Contributed by Mônica R. Gadelha1, Leonardo Vieira Neto*1,2, Juliana Malheiros Giorgetta1, Paulo José da Mata Pereira3, Paulo Niemeyer Filho3, Leila Chimelli4 *The first two authors have contributed equally to this manuscript.
Endocrinology1 and Pathology4 Divisions, University Hospital, Federal University of Rio de Janeiro; Endocrinology Division2, Lagoa Federal Hospital; Neurosurgery Division3, Santa Casa de Misericórdia, Rio de Janeiro, Brazil.
CLINICAL HISTORY AND IMAGING STUDIES
A 21-year-old female patient, without previous co-morbidities, presented with progressive decrease in visual acuity in the right eye, ipsilateral ptosis, frontal headache and bilateral galactorrhea on expression in the last seven months before the consultation. At that time, in another institution, a serum prolactin level, which was 74.9 ng/mL [normal range (NR): 5 - 25], and a sella turcica magnetic resonance imaging (MRI) were requested. The MRI (Figures 1, 2, 3 and 4) revealed an expansive solid lesion, isointense in T1- and T2-weighted sequences with gadolinium enhancement measuring 3.5x3.3x4.2 cm, with its epicenter in the sella turcica. It extends superiorly reaching the optic chiasm, laterally mainly to the right cavernous sinus and inferiorly towards the sellar floor, causing erosion of the sellar floor and the adjacent area of the clivus. She was treated with bromocriptine 2.5 mg/day for two months.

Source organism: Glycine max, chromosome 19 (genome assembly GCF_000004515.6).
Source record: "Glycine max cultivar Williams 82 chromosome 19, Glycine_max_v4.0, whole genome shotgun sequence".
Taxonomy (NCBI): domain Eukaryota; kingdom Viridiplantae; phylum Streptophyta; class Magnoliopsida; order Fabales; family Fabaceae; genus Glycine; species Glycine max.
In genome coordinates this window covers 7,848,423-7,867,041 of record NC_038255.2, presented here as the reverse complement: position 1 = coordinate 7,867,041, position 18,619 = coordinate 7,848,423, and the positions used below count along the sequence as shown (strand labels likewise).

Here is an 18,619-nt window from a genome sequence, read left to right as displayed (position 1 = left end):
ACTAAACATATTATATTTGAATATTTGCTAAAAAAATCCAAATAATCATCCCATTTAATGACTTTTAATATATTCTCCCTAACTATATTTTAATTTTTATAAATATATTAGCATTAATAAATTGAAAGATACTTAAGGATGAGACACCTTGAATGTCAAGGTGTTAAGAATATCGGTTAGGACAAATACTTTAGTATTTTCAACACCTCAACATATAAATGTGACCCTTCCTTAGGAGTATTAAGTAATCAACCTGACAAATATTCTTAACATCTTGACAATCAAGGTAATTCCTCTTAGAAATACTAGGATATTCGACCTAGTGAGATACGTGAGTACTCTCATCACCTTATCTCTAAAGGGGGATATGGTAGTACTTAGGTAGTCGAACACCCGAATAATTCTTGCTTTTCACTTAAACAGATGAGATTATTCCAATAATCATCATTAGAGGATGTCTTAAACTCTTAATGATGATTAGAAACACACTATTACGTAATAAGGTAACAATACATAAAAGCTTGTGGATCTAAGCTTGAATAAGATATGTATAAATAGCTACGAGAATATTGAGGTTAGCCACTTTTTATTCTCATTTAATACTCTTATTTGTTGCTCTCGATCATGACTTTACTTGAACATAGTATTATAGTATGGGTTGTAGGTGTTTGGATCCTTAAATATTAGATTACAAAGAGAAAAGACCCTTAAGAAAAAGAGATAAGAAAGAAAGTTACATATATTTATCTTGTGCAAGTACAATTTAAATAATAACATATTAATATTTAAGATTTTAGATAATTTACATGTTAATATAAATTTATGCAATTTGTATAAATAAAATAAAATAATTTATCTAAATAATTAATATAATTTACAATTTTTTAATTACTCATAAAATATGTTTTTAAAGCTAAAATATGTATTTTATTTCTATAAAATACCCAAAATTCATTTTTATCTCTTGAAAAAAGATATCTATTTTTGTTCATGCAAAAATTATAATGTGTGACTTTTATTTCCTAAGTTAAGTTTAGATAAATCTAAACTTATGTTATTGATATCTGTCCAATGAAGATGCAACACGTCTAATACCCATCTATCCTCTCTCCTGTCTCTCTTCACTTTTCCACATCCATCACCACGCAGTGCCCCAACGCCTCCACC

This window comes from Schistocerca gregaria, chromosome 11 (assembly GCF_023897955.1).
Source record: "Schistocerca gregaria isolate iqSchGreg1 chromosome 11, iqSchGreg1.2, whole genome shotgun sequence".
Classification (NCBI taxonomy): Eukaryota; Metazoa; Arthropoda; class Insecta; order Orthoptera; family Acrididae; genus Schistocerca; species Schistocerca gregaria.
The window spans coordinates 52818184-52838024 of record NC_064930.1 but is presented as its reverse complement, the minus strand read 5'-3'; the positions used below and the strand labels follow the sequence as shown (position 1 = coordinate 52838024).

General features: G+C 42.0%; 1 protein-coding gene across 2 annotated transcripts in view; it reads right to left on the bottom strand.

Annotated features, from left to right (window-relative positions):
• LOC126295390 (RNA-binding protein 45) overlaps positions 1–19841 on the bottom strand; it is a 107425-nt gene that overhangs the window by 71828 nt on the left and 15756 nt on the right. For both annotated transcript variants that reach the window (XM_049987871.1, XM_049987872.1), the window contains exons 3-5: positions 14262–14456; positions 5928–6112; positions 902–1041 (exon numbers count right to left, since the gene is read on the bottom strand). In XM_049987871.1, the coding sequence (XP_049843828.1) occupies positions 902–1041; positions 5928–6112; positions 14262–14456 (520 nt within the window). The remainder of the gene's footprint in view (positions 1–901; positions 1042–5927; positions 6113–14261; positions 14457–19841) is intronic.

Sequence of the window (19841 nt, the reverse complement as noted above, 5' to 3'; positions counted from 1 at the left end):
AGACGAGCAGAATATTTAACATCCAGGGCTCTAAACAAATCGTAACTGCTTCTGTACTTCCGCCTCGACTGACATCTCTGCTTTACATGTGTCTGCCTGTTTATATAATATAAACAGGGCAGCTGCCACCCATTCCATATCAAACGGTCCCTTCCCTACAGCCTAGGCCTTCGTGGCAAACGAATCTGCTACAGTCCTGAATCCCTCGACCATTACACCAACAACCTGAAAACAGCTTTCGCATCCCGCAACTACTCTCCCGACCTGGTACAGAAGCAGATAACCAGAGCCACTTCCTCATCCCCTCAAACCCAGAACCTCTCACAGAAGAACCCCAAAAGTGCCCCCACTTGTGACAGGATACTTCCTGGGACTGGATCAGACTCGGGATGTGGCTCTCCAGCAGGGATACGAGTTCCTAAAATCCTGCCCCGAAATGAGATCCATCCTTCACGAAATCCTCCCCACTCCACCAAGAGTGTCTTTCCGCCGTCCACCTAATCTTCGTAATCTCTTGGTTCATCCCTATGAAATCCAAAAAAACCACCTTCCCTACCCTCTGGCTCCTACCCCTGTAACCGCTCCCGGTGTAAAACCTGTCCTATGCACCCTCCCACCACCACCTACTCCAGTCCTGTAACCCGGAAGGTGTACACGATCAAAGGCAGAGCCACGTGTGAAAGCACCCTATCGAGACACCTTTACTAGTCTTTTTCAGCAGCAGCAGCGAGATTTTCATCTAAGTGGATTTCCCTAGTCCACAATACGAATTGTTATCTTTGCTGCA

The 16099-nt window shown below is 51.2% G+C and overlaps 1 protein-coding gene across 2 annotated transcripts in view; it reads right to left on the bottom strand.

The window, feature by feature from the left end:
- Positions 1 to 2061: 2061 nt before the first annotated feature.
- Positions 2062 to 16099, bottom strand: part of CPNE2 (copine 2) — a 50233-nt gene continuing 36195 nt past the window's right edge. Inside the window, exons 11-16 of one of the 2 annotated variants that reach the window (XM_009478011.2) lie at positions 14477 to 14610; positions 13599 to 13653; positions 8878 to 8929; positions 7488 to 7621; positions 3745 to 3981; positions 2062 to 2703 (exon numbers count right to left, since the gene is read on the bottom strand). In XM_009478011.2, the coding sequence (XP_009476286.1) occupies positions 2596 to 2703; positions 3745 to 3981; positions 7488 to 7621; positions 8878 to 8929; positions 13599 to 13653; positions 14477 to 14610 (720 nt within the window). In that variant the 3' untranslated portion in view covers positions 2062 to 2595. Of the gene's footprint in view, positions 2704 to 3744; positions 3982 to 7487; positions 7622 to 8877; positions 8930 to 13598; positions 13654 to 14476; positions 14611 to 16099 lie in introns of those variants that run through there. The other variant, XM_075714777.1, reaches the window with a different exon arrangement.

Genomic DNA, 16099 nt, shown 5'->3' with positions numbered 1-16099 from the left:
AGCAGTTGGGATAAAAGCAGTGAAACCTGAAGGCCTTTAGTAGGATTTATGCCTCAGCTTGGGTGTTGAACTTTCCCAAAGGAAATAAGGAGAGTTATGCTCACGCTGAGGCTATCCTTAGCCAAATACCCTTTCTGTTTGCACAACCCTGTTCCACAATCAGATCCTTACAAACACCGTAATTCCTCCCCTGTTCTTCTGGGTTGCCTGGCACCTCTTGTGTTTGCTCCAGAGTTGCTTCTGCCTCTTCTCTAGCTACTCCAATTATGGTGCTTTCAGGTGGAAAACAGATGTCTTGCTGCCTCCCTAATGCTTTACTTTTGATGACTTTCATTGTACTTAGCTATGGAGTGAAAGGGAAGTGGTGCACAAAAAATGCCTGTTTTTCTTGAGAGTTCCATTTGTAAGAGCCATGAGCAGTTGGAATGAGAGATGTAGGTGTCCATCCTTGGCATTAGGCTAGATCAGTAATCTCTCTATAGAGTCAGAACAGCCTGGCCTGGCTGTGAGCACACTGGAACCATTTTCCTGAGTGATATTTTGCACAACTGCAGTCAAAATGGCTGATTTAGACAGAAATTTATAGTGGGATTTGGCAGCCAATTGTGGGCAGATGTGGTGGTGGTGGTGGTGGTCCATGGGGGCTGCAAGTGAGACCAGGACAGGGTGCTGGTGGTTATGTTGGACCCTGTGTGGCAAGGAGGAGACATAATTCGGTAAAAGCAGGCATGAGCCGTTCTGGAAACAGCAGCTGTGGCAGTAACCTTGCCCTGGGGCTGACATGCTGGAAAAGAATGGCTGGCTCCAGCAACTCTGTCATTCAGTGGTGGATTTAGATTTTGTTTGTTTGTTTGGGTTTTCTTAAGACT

The patient was then referred to our endocrine unit with the diagnosis of a pituitary macroadenoma. She denied alterations in the menstrual cycle pattern, polyuria or polydispsia and there were no signs or symptoms of acromegaly or Cushing's syndrome. Peripheral visual field testing (manual Goldmann perimetry) showed no visual field defect. At baseline pituitary function evaluation, the patient had hyperprolactinemia due to stalk compression (prolactin 66.4 ng/mL and diluted 1:100 prolactin 63.5 ng/mL), LH: 2.35 mUI/mL, FSH: 8.89 mUI/mL, alpha-subunit of glycoprotein pituitary hormones: 57 ng/L (80 - 604), TSH: 3.11 µUI/mL (NR: 0.3 - 0.5), free T4: 1.1 ng/dL (NR: 0.8 - 1.9), GH: 0.37 ng/mL, IGF-I: 174 ng/mL (NR for patient´s age: 116 - 341), and cortisol: 18.5 µg/dL. The patient underwent transsphenoidal surgery and the tumor showed to be invasive, occupying the sphenoid sinus and destroying the sellar floor. During the procedure, the tumor was found to be hard with a high blood vessel density. In fact, due to important bleeding during the excision, it was incompletely resected. Currently, the patient has galactorrhea, amenorrhea, blurred vision in right eye and mild frontal headache. Postoperative laboratory tests were similar to the preoperative ones.
Histopathological examination of the surgically excised tissue revealed a heterogeneous lesion, consisting predominantly of multinucleated giant cells of various sizes (Figures 5 and 6) most of them containing numerous nuclei. Mononuclear spindle or oval stromal cells were also observed among the multinucleated giant cells, although in focal areas the lesion was composed predominantly of spindle shaped stromal cells assuming a fascicular pattern (Figure 7). There were also thin reactive bone trabeculae, as seen in Figure 8. The lesion was highly vascularized, as demonstrated by the presence of numerous thin congested blood vessels. What is your diagnosis?